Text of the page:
The circuitous law-making process is a quiet reminder that Ishii’s influence is still limited by political realities. For instance, he has not yet executed the plan for helping angel investors due to the larger push for lowering the nation’s corporate tax rate.
Turning a vision into reality
Investors are a major preoccupation for Ishii. When asked what he wants to accomplish that no one else has achieved yet, Ishii spoke of targeting investors. Ishii feels that part of the startup boom in America can be traced to the country’s long tradition of venture capital investment. He hopes to create policies that will allow a similar culture to take root in Japan. “I want to create a system that is stable and can ensure continuous impact,” he says.
Ishii’s abstracted analysis should not be taken as mere bureaucratic pontificating. He regularly advises and assists two new organizations critical to his fulfilling his mission. Ishii does not directly control them, but he did facilitate the creation of both and continues to work closely with their teams.
The Innovation Network Corporation of Japan (INCJ) is a public-private investment fund established in 2009. It is designed to operate for 15 years and is worth a staggering US$3 billion. Its remit is not limited to technology firms but it has given cash to Sansan, Gen Isayama’s technology focused WiL fund, and Coiney within the past 12 months. As INCJ finds start ups, the Japan Innovation Network (JIN) works to build the rest of the ecosystem. JIN functions very similarly to Tohmatsu Venture Support, in that it assists large companies trying to jump start internal innovation projects and also introduces those companies to the startups that operate in the field of interest.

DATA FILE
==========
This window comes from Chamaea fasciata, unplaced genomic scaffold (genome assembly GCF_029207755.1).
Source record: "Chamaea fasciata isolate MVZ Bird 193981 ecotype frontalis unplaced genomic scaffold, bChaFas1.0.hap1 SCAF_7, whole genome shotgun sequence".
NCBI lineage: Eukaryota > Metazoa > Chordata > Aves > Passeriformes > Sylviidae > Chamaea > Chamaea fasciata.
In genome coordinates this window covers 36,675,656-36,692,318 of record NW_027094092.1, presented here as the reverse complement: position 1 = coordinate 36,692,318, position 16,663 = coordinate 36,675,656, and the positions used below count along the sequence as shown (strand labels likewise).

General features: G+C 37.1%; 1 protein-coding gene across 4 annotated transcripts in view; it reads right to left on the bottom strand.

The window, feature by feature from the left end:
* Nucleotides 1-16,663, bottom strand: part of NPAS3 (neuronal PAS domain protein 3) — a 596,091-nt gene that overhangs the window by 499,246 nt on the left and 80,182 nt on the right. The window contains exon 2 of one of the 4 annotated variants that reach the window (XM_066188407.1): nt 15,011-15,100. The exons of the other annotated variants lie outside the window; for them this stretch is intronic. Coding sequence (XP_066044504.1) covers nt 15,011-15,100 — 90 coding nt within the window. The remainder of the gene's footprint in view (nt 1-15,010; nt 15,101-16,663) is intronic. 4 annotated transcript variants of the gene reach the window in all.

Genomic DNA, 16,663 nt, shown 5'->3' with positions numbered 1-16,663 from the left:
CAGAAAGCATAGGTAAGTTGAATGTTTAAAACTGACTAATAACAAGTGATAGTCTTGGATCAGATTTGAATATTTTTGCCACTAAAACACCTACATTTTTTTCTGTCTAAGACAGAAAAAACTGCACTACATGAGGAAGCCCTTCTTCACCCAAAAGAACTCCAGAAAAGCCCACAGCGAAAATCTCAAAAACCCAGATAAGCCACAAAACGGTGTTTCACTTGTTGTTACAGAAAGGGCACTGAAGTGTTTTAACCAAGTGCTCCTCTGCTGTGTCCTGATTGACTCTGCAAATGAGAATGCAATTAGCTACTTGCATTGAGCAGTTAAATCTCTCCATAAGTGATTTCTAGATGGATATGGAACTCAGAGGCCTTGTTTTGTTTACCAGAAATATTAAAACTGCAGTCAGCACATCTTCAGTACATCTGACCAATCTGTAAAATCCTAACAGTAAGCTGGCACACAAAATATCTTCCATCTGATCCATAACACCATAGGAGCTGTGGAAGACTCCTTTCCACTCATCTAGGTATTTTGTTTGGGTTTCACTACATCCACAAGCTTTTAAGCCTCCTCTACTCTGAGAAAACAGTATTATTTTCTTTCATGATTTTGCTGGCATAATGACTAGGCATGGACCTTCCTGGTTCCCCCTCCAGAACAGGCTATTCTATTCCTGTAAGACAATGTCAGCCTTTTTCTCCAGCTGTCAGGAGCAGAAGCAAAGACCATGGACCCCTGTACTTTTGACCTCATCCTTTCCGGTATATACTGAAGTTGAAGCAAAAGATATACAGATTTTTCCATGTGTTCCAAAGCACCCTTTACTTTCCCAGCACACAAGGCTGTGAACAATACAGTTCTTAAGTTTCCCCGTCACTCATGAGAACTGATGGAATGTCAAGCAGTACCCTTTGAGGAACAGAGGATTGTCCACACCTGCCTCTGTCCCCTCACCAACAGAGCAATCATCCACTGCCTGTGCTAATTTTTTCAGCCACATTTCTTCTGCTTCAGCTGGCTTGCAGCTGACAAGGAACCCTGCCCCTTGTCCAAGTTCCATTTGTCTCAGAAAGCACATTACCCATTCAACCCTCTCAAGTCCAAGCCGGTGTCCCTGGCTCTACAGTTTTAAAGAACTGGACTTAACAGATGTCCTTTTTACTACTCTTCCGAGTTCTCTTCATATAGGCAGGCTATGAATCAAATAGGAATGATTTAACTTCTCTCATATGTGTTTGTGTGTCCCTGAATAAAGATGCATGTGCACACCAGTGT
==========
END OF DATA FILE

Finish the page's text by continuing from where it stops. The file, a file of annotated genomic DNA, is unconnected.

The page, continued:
With the backing of the Abe administration, Ishii is at in an exciting phase of his career. Abe has not been shy about expresing his belief that a stronger startup ecosystem is vital for Japan’s future. When his administration released an updated growth strategy report this past June, it made a clear show of support for Japanese startups. The report states that the government wants to keep the business startup rate higher than the business closure rate. This goal shouldn’t attract controversy in any country, but Abe added a twist. Although Japan’s business creation rate currently exceeds the business closure rate by five percent, he wants to raise that to 10 percent so it would be in line with American and British rates.
In Ishii’s opinion, that rate is reachable. He noted that the money required to generally get a company off the ground has decreased in recent years. “It is now possible to do a lean startup. If you were starting an IT company in the 1990s, you needed to invest a lot in facilities. Now, you just need a cloud server and you can get that with just a little bit of money,” he says.
More than a bureaucrat
Ishii appears to be a man with many weapons at his disposal. 20 years of experience and connections as a public servant, a giant fund, and closely aligned consulting arm. Even so, entrepreneurs young and old will continue to doubt the government’s ability to support startups.
But Ishii can’t obsess over cynicism. He knows to minimize distractions and move forward, and understands the political realities that stack the odds against him. Bureaucracy and entrepreneurialism seldom go hand in hand. Bureaucracy is about procedure, entrepreneurialism is about results. Bureaucracy is about stability, entrepreneurialism is about trial-and-error. But even within the confines of the Japanese government, Ishii has mastered the art of pushing and prodding to doggedly pursue his goals. An entrepreneur in a civil servant’s clothing is an entrepreneur no less.
(Top image by Flickr user Gareth Simpson)